Global climate strike: Tory ministers refuse to endorse children protesting planet's destruction

Adam Forrest

Cabinet ministers have refused to endorse children demanding action to rescue the Earth from looming catastrophe at today’s global climate strike, telling teenagers the cause did not warrant missing one day of school.

As children and young people across the country walk out of lessons and lectures, schools minister Nick Gibb said pupils should not miss any classes.

The Tory MP said the government “shares young people’s passion” for tackling climate change, but claimed even missing out on one day of school could affect activists’ GCSE results.

“We don’t think [protesting] should be at the expense of a child’s education because what we want is for the next generation to be as well educated as possible to tackle these kinds of problems, and you don’t do that by missing out on an education,” said Mr Gibb.

Kwasi Kwarteng, minister for business, energy and clean growth added his voice to the tacit condemnation, saying: “I am not going to endorse people leaving school because I think education, time spent in school, is incredibly important.”

The Conservative MP said he supported pupils’ “energy” and “creativity”, but suggested they should stay in school. “Their voices are being heard,” Mr Kwarteng told BBC Breakfast.

The Tory ministers’ views were in sharp contrast to the opposition parties: Labour, the Lib Dems and the Greens have all backed the climate strike. Jeremy Corbyn is due to address a rally outside parliament, while more than 200 events are being held up and down the country.

Millions of people are taking to the streets around the world in what is expected to be the largest environmental protest in history, part of a movement sparked by teenage activist Greta Thunberg in Sweden.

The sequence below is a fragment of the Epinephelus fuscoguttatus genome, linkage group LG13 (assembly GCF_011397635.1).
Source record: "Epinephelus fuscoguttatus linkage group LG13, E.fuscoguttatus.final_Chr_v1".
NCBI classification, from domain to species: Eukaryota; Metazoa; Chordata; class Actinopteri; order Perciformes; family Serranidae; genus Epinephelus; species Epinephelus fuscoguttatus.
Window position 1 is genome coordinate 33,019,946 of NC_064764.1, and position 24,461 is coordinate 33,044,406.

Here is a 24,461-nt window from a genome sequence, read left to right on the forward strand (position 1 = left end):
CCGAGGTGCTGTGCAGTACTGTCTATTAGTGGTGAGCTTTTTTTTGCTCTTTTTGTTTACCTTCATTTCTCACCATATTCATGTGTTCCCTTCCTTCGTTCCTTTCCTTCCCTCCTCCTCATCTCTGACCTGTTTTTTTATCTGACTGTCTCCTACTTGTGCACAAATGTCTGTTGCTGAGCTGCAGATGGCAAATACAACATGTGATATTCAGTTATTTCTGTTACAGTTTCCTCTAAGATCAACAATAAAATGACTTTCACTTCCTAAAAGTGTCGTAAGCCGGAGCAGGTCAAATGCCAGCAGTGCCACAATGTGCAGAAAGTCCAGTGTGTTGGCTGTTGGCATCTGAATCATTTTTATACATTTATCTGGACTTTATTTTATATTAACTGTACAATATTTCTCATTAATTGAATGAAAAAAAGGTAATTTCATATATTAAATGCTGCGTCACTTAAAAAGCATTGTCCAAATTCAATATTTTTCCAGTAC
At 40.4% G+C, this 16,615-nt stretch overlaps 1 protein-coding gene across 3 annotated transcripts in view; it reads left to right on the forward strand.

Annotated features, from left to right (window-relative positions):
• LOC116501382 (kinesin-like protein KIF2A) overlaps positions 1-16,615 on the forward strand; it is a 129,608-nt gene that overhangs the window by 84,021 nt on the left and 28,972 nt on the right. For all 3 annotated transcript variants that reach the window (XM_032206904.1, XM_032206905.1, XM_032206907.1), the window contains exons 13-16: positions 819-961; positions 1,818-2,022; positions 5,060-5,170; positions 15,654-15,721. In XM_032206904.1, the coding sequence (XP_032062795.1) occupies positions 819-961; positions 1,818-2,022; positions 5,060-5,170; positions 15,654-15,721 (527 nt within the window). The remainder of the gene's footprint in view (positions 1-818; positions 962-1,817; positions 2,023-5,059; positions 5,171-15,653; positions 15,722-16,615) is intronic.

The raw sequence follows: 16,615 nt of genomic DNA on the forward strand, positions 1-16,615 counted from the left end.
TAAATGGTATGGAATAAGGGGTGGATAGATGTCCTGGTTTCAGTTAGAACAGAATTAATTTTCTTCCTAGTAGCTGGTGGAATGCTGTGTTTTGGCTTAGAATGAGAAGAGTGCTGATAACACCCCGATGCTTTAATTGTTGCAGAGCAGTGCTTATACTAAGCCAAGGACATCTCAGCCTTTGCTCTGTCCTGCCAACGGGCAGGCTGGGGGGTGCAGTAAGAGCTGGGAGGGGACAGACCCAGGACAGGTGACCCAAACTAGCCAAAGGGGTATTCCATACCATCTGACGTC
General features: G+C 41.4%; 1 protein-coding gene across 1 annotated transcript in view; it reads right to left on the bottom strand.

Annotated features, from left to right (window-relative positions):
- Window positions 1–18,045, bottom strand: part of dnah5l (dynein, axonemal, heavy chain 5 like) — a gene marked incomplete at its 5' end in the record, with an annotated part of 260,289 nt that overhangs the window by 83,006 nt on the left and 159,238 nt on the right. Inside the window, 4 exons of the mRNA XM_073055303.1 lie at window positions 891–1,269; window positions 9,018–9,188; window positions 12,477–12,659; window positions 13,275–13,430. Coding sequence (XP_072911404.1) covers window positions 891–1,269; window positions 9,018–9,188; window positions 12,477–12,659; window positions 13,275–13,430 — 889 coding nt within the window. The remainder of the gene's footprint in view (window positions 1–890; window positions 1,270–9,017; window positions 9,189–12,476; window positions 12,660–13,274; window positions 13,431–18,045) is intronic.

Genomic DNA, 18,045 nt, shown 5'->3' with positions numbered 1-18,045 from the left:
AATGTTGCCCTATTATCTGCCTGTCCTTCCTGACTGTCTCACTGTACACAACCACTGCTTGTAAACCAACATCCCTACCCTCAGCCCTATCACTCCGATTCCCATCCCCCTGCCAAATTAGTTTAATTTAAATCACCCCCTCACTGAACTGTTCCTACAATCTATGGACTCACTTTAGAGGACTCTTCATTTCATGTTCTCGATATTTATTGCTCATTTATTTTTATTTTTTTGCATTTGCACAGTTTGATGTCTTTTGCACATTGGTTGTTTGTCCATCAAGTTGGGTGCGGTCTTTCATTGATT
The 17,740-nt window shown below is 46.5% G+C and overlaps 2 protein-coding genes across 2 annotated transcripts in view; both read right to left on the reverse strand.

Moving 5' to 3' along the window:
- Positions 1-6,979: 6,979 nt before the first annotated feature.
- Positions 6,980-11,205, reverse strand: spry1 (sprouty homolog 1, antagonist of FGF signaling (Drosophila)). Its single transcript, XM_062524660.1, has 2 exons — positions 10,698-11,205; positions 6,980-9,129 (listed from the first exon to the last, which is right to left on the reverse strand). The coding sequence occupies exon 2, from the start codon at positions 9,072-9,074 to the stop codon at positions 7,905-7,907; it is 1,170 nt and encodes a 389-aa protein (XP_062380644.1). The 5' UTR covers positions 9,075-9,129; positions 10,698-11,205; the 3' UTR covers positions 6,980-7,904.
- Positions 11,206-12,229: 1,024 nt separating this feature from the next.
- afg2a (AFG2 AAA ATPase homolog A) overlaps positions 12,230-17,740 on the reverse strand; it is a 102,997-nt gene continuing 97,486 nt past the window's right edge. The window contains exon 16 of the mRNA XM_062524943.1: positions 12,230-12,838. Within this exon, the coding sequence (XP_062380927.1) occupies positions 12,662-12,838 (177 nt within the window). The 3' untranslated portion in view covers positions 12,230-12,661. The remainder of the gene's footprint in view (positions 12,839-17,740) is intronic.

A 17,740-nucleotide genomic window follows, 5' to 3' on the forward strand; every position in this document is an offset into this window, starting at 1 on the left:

Despite warnings from teaching unions to encourage pupils to stay in school, one head teacher said young people should make their own decisions about whether to attend the climate protests.

Suzie Longstaff, headmistress of fee-paying Putney High School, said adults cannot “pick and choose” what youngsters feel strongly about.

“I’m proud that Putney students have both a social and environmental conscience and I applaud them,” she said. “Those who feel strongly about protesting will be there.”

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The National Association of Head Teachers (NAHT) said every school leader’s first duty is to keep children safe during school leaders.

“They therefore cannot condone pupils leaving school premises to take part in protests,” the union said.

“That said, it is important that young people are able to make their voices heard on the subjects that matter to them and schools can support pupils to do this in a range of ways.”

Guidance published by the NAHT suggests that schools which have concerns about pupils missing lessons could put forward alternatives, such as one-site strikes or protests, encouraging to actions taking place outside school hours or in the holidays.

The TUC congress voted to back the strike with a “workday campaign action”, encouraging members join young people for 30 minutes during the day.

Speaking on BBC Radio 4’s Today programme, Mr Gibb said schools need to record protesters’ absences.

He added: “We share the passion, as a government, of young people for tackling climate change, and that is why this government and this country is committed to reaching net zero greenhouse gasses by 2050.”

Back in February, then-prime minister Theresa May has said the young people who left school to protest against climate change had increased teachers’ workloads and wasted lesson time.

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